Professor Thomas H Mandl (1926–2007) – who went on to become an author, concert violinist, professor of music, philosopher, inventor and lecturer – was one of Neumeyer’s composition pupils. Following the publication of articles in the Süddeutsche Zeitung detailing journalist Hans Holzhaider’s research on the deported families of Dachau, he wrote some moving recollections of Hans Neumeyer for the newspaper Landkreis Dachau (21-22 July 1984):

The 16-year-old Mandl, an aspiring virtuoso violinist, along with his 17-year-old friend Hans Ries, knew Neumeyer in Theresienstadt from the summer of 1942 and became his pupils, paying for lessons in soup or bread when they had it.  According to Mandl's account, Hans Neumeyer, known to his pupils as 'The Professor', gave an impression of sharp wit and intelligence, and was a very good listener, asking questions that were concise and to the point.  Mandl sometimes glimpsed the strain on his face when he saw his teacher trying to read in crowded conditions before he registered his pupil’s arrival – but then he would always smile, put down his braille book and give him his delicate, sensitive hand.

Hans Neumeyer with some of his pupils. Courtesy of Tim Locke.

Mandl’s lessons covered basic four- and eight-part harmony exercises, eight-beat physical exercises, ‘intonation’ and rhythmic exercises. Unusually for the time, Neumeyer taught harmony and counterpoint together, in parallel rather than as separate disciplines with harmony coming first. They were soon working in different keys and going onto modulations and contrapuntal exercises.  Mandl did his homework very conscientiously, using his violin.  When he brought his work to the lesson he would play each line horizontally in separate parts, then each chord vertically.  Mandl was impressed that he had to do this only once. Neumeyer would comment very precisely on individual notes and chords, identifying shortcomings and asking Mandl to suggest how the composition could be improved.

The camp had a huge library – part of its role as a ‘show camp’ to display to the likes of the Red Cross – and Neumeyer’s braille reading included higher mathematics and Aristotle in the original.  Sometimes Mandl visited just to talk: Neumeyer was very well informed about the political as well as the cultural events in the ghetto such as plays, concerts, talks and reading.

Towards the end of 1943, Neumeyer became sick with TB and was moved to a small TB section. Mandl visited him in his bed from where he encouraged all his visitors to be strong:

Dear Herr Mandl, the seasons will come again and we shall forever be part of the seasons, but here in Theresienstadt this isn’t happening.

Mandl last saw him in the block washroom and was shocked at his expression of utter dejection.  Hans Neumeyer died whilst incarcerated in Theriesienstadt concentration camp on 19 May 1944.

Mandl heard of Neumeyer’s death, and enquired about the day of the funeral.  It was a sunny day: three of Neumeyer’s pupils were among those who saw his crudely made coffin placed among the others on a truck, and they followed it to the barrier on the edge of the camp, which was as far as they were allowed to go. The barrier came down: ‘that was the way our dead left us’.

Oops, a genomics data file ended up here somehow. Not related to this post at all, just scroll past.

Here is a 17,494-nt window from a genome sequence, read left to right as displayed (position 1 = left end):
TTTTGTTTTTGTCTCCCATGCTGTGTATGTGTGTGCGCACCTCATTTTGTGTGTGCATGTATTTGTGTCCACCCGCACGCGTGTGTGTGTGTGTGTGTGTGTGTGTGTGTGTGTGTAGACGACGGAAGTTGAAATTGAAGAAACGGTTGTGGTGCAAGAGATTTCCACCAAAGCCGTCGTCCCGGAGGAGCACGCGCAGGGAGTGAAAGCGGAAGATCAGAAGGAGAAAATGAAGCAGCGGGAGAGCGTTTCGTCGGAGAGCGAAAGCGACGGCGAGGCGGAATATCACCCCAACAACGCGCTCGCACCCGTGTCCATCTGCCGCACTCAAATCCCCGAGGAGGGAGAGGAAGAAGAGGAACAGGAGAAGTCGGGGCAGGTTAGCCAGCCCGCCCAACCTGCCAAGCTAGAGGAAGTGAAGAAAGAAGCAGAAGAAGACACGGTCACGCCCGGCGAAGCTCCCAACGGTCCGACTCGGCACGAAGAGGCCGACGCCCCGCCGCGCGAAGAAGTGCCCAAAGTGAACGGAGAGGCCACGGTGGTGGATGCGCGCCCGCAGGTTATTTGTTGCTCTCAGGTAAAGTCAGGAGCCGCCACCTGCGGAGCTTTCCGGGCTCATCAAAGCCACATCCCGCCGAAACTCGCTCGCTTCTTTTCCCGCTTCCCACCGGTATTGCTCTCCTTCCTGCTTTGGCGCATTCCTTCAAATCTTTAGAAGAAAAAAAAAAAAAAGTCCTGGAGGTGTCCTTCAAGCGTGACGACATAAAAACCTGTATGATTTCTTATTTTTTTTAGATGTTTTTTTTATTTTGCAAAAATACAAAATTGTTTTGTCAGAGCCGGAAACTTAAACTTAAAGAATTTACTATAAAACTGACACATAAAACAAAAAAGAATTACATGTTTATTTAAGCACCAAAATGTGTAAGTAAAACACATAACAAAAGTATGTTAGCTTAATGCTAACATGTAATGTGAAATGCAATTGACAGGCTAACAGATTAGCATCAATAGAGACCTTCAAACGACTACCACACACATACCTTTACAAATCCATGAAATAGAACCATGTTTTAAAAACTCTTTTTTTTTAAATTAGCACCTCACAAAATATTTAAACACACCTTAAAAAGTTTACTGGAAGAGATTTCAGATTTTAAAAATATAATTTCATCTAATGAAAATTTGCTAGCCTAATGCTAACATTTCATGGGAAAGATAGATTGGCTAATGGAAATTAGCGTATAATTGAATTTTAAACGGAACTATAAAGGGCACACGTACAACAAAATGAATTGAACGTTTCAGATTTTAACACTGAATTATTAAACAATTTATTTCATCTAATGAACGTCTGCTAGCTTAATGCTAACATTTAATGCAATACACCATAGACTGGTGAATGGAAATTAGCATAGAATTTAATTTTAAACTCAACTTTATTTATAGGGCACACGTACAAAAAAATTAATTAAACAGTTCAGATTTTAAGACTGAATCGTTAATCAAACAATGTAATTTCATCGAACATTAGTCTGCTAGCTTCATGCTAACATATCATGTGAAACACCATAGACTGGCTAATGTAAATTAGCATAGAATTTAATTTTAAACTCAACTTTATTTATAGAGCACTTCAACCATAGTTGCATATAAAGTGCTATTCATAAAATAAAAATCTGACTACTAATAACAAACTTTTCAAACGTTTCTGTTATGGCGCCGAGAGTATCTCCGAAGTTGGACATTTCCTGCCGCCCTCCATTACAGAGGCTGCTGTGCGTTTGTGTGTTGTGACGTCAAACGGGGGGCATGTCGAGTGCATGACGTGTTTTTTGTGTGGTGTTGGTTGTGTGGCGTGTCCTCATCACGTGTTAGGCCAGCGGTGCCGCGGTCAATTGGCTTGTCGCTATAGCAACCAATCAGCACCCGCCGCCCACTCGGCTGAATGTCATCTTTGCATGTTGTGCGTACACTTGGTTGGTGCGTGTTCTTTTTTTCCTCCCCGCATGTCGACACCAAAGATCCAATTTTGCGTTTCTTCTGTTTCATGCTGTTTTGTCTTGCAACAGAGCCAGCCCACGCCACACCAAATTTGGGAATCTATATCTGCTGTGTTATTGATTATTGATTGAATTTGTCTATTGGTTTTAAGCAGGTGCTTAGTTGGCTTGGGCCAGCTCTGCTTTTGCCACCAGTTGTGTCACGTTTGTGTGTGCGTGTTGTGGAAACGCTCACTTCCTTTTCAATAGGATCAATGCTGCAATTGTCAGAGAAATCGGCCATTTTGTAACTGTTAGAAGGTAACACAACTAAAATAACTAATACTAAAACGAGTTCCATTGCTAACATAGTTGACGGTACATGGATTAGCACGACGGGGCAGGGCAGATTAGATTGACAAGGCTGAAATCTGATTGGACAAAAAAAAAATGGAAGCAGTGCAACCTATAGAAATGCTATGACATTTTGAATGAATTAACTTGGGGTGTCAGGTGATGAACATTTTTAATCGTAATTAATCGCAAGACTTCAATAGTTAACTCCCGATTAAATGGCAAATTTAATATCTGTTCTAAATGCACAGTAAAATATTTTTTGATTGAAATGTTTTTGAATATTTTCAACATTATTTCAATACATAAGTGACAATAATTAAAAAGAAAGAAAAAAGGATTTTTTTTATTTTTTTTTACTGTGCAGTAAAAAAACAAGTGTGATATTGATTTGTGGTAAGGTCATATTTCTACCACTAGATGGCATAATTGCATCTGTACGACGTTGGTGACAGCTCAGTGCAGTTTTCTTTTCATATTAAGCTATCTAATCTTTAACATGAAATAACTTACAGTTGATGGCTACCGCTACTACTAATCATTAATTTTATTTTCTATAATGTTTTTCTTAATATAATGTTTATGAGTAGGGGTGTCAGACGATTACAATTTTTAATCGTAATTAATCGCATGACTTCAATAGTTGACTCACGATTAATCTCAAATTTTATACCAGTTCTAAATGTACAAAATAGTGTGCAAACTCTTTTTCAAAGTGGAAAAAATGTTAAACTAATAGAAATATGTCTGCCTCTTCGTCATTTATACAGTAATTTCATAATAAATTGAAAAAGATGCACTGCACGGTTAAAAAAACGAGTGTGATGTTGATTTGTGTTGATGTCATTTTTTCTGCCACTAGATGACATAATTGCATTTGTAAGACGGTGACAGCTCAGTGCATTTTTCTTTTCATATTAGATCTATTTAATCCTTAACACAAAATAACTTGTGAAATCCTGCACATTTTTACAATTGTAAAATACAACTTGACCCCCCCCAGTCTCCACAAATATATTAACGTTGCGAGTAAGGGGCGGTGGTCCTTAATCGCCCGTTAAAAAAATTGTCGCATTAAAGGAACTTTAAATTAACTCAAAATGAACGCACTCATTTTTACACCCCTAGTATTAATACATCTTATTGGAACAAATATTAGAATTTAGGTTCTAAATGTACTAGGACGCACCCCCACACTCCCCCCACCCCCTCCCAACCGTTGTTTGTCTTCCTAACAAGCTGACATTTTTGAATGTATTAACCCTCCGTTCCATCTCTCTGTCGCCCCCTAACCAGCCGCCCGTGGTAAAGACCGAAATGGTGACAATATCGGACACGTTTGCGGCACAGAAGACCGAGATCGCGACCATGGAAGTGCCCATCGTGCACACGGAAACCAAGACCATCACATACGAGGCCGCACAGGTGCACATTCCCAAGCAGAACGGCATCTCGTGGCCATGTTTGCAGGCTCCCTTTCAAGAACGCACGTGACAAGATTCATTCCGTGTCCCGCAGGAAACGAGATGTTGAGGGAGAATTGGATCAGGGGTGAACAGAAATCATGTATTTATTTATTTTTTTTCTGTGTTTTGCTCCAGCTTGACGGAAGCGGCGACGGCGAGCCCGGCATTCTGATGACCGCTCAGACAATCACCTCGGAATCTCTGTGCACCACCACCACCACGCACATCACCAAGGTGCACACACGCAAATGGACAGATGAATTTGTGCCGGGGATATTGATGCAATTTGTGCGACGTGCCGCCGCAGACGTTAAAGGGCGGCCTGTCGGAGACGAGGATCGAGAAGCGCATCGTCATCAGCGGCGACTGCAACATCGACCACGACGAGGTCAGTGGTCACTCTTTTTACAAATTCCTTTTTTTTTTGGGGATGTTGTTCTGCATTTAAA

The only known surviving compositions of Hans Neumeyer are:

String trio in A minor (1939–40): 1 Serioso 2 Allegro moderato 3 Tranquillo cantabile 4 Allegro

  • Two duets for recorder – Kuckucks-Duett für Ruthi, were composed around Easter 1940. These were sent to England through a close family friend, Gustav Güldenstein who, on the outbreak of war, acted as the intermediary between the Neumeyers and their children in England.
  • Kanon in der Prime, was sent to his daughter Ruth in England before he was deported and,
  • A Weihnachtslied (Christmas song) written in December 1939 and sent to his son Raimund in England

The entire family collection is to be donated to the Imperial War Museum in London, where the Holocaust Galleries (opened 2021) include items from the Neumeyers including the duet manuscript which is now on display.

By Tim Locke, grandson of Hans Neumeyer.


Vor Sonnenaufgang: Das Schicksal der jüdischen Bürger Dachaus, by Hans Holzhaider (Süddeutsche Zeitung, 1984).

Article by Professor Thomas H Mandl in Landkreis Dachau, 21/22 July 1984, translated by Anne Locke.

Report of 1945[?] from Dr Hirschberg, public prosecutor, inmate of Theresienstadt concentration camp from February 1944 to May 1945, on the fates of Martin Ephraim and Hans Neumeyer in Theresienstadt, translated by Philip Goddard.

Personal communications of Ruth Locke (Ruth Neumeyer), London.

Research by and personal communications of Raymond Newland (Raimund Neumeyer), St Albans, England; unpublished report by Tobias Newland, November 1996.

D-B-S-G Duo for violin and viola (August 1940): 1 Allegretto 2 Andante moderato 3 Vivace. D-B refers to his friend and secretary Dela Blakmar. The work begins with the notes D, B [B flat], S [E flat] and G.

Portrait of Hans Neumeyer taken in January 1939. Courtesy of Tim Locke.